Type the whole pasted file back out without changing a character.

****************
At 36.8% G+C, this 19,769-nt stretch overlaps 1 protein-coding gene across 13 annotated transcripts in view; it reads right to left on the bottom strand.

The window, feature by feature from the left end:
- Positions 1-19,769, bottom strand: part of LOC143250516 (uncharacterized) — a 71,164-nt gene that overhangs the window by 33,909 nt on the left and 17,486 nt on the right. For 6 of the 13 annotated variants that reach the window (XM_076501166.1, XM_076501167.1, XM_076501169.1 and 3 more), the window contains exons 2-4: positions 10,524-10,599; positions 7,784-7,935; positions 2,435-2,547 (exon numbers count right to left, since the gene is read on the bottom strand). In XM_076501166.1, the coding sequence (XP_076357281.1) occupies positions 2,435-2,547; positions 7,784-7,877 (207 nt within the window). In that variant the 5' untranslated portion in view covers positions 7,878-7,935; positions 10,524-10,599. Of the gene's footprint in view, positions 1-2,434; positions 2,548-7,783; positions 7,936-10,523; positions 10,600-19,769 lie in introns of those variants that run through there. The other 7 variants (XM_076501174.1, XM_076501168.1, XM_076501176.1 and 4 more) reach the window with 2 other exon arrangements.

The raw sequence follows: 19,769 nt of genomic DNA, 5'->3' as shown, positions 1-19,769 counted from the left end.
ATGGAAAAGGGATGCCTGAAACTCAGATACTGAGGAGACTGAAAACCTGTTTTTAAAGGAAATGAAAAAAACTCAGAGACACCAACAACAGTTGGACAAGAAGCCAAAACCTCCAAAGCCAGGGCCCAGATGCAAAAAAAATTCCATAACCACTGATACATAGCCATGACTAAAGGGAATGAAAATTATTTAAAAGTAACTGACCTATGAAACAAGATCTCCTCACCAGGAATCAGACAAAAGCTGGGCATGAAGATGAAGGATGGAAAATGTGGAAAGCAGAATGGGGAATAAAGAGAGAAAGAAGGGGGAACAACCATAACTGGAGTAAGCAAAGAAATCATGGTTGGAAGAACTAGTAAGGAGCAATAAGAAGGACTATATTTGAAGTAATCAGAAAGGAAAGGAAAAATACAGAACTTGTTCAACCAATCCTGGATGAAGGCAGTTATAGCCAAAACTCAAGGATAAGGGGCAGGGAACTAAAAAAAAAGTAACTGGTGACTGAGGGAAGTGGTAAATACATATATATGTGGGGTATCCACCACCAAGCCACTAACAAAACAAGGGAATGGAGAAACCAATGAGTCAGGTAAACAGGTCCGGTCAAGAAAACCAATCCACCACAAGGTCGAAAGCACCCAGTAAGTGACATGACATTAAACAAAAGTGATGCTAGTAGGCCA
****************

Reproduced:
At 36.8% G+C, this 19,769-nt stretch overlaps 1 protein-coding gene across 13 annotated transcripts in view; it reads right to left on the bottom strand.

The window, feature by feature from the left end:
- Positions 1-19,769, bottom strand: part of LOC143250516 (uncharacterized) — a 71,164-nt gene that overhangs the window by 33,909 nt on the left and 17,486 nt on the right. For 6 of the 13 annotated variants that reach the window (XM_076501166.1, XM_076501167.1, XM_076501169.1 and 3 more), the window contains exons 2-4: positions 10,524-10,599; positions 7,784-7,935; positions 2,435-2,547 (exon numbers count right to left, since the gene is read on the bottom strand). In XM_076501166.1, the coding sequence (XP_076357281.1) occupies positions 2,435-2,547; positions 7,784-7,877 (207 nt within the window). In that variant the 5' untranslated portion in view covers positions 7,878-7,935; positions 10,524-10,599. Of the gene's footprint in view, positions 1-2,434; positions 2,548-7,783; positions 7,936-10,523; positions 10,600-19,769 lie in introns of those variants that run through there. The other 7 variants (XM_076501174.1, XM_076501168.1, XM_076501176.1 and 4 more) reach the window with 2 other exon arrangements.

The raw sequence follows: 19,769 nt of genomic DNA, 5'->3' as shown, positions 1-19,769 counted from the left end.
ATGGAAAAGGGATGCCTGAAACTCAGATACTGAGGAGACTGAAAACCTGTTTTTAAAGGAAATGAAAAAAACTCAGAGACACCAACAACAGTTGGACAAGAAGCCAAAACCTCCAAAGCCAGGGCCCAGATGCAAAAAAAATTCCATAACCACTGATACATAGCCATGACTAAAGGGAATGAAAATTATTTAAAAGTAACTGACCTATGAAACAAGATCTCCTCACCAGGAATCAGACAAAAGCTGGGCATGAAGATGAAGGATGGAAAATGTGGAAAGCAGAATGGGGAATAAAGAGAGAAAGAAGGGGGAACAACCATAACTGGAGTAAGCAAAGAAATCATGGTTGGAAGAACTAGTAAGGAGCAATAAGAAGGACTATATTTGAAGTAATCAGAAAGGAAAGGAAAAATACAGAACTTGTTCAACCAATCCTGGATGAAGGCAGTTATAGCCAAAACTCAAGGATAAGGGGCAGGGAACTAAAAAAAAAGTAACTGGTGACTGAGGGAAGTGGTAAATACATATATATGTGGGGTATCCACCACCAAGCCACTAACAAAACAAGGGAATGGAGAAACCAATGAGTCAGGTAAACAGGTCCGGTCAAGAAAACCAATCCACCACAAGGTCGAAAGCACCCAGTAAGTGACATGACATTAAACAAAAGTGATGCTAGTAGGCCA